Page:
Happy Wednesday, everyone!
Quick mention for the founders out there. TechCrunch is hosting its signature Disrupt conference in San Francisco in September. We’re helping out behind the scenes and want to remind you that TC’s “Startup Battlefield” competition is a big part of the production and that applications are open through July 5. It’s definitely worth considering. To date, 610 contestants have gone on to raise a collective $6.1 billion from investors, and 76 of those startups have either been acquired or gone public. If you have questions, probably best not to ask us (we only know so much), but firstname.lastname@example.org will happily help you.
Also, thanks to those of you who signed up yesterday for our event in September.:)
Top News in the A.M.
Elon Musk plans to combine two of his companies: SolarCity and Tesla. The deal is worth an estimated $2.5 billion to $3 billion. Much more here.
The Muse Raises $16 Million for Its Next-Gen Career Site
The Muse, a New York-based career site that offers job opportunities, skill-building courses, coaching, and video profiles meant to show what it’s like to work at different companies, has raised $16 million in Series B funding led by Icon Ventures. Earlier backers Aspect Ventures, DBL Partners and QED Investors also joined the round, which brings funding for the 4.5-year-old startup to $28.7 million.
Co-founder and CEO Kathryn Minshew says that platform’s users are largely women — 65 percent of them, in fact — with 50 percent of users below age 30, another quarter of them in their 30s, and the rest age 40 and over. That’s apparently been good for business. “When women find The Muse,” says Minshew, “they’ll come back and tell us, ‘We told 15 people,'” about the platform.
What’s also good for business is LinkedIn’s announced sale last week to Microsoft for a stunning $26.2 billion, says Minshew. We talked yesterday about why the acquisition bodes well for The Muse, as well as what the company is building right now that could double its size.
You founded the Muse with two other women, Alex Cavoulacos and Melissa McCreery, with whom you worked at McKinsey. Cavoulacos is COO but McCreery is no longer with the company. What happened?
She’s an advisor and a current PhD student at [University of California San Francisco] studying cancer biology. Whenever I come up to SF, I usually stay with her.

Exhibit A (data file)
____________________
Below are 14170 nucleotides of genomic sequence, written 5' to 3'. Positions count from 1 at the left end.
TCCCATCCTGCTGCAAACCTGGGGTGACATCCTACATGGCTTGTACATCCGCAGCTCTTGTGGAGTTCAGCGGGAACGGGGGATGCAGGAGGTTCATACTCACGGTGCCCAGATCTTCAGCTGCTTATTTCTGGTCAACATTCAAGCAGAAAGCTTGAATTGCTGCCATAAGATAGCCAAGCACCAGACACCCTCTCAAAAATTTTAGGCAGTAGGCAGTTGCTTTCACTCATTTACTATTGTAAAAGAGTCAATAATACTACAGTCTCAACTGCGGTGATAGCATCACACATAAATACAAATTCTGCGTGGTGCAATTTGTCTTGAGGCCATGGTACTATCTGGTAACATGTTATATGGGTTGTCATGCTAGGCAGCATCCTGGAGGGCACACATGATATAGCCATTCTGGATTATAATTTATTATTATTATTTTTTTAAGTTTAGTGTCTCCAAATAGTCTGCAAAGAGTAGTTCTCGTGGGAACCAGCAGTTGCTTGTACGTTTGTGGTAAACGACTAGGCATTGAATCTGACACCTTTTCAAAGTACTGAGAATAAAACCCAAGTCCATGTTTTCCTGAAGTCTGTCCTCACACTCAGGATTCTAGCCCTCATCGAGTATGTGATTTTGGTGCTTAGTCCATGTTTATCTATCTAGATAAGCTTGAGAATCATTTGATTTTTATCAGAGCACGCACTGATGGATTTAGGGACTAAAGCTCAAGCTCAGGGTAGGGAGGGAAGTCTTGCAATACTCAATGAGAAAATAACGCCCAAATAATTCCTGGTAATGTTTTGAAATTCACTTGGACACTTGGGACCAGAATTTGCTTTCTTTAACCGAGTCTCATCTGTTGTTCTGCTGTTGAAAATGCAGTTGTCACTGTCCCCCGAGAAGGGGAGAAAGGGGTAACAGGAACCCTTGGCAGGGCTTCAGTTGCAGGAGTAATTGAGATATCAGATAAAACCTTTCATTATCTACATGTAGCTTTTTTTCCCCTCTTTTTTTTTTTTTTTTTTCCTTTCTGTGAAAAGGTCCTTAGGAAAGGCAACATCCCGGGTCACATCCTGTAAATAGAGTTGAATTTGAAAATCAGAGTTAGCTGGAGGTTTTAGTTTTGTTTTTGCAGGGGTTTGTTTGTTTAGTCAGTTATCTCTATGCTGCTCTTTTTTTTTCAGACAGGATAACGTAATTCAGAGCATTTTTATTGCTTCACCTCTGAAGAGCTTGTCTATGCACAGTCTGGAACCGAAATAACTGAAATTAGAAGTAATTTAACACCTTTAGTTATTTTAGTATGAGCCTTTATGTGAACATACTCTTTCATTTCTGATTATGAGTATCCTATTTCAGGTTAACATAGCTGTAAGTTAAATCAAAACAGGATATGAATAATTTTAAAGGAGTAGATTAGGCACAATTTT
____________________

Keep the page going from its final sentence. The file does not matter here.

The Muse has a variety of revenue streams, but the biggest is recruiting. How many companies are listing jobs and corporate profiles on the site at this point?
We’re in the high 500s, with everything from smaller businesses to Fortune 1000 companies using the platform. In finance, there’s Vanguard, Wells Fargo, Goldman Sachs. In travel and hospitality, there’s Marriott. We have The Gap in retail; HBO, Conde Nast, Bloomberg and Hearst in media; and insurance companies like Geico and Aflac.
You also do content marketing, letting sponsors basically give your users recommendations around career-related products and services. How big a business is that?
It makes up a small but growing part of our model — probably high single digits to low double digits. We grew revenue last year by 5x, and sponsored content probably grew by the same percentage. Deloitte, for example, sponsored an article about how to go from a military to a civilian career that was authored by an employee of theirs who has done it.
128 Technology, a two-year-old, Burlington, Ma.-based startup whose software aims to simplify routers, has raised $36 million from investors, including G20 Ventures, company employees, and other unnamed backers. SDX Central has more here.
AppZen, a 3.5-year-old, Sunnyvale, Ca.-based company that makes automated expense report auditing and compliance software, has raised $2.9 million in seed funding led by Resolute Ventures, with participation from Bloomberg Beta, Silicon Valley Bank, MasterCard, and FundersClub. More here.
GamEffective, a nearly four-year-old, Charlotte, N.C.-based company that makes workforce performance management software, has raised $7 million in new funding from Jerusalem Venture Partners, CE Ventures and earlier backers. VentureBeat has more here.
Gong.io, a Palo Alto and Tel Aviv-based SaaS company focused on “sales conversion intelligence,” has raised $6 million in Series A funding led byNorwest Venture Partners and Check Point Software cofounder Shlomo Kramer. More here.
Iggbo, a year-old, Richmond, Va.-based company that employs 8,000 phlebotomists to draw blood on demand wherever patients are (at home, at work, or in their doctor’s office), just raised $13 million in funding led by Heritage Group. MedCity News has more here.
Kaola FM, a China-based audio program network that delivers content around news, finance, entertainment, cars and audio books and is run by China’s AutoRadio Group, has raised $26 million from Legend Capital and other unnamed investors, reports China Money Network. More here.
Kespry, a three-year-old, Menlo Park, Ca.-based company that makes automated drone systems for commercial use, has raised $16 million in Series B funding led by DCM Ventures and Lightspeed Venture Partners, with participation from Spectrum 28, H. Barton Asset Management, Rothenberg Ventures, and Wilson Sonsini. More here.
Kwik, a three-year-old, Tel Aviv-based end-to-end IoT platform that connects customers to retailers and service providers, has raised $3 million in seed funding from Norwest Venture Partners. TechCrunch has more here.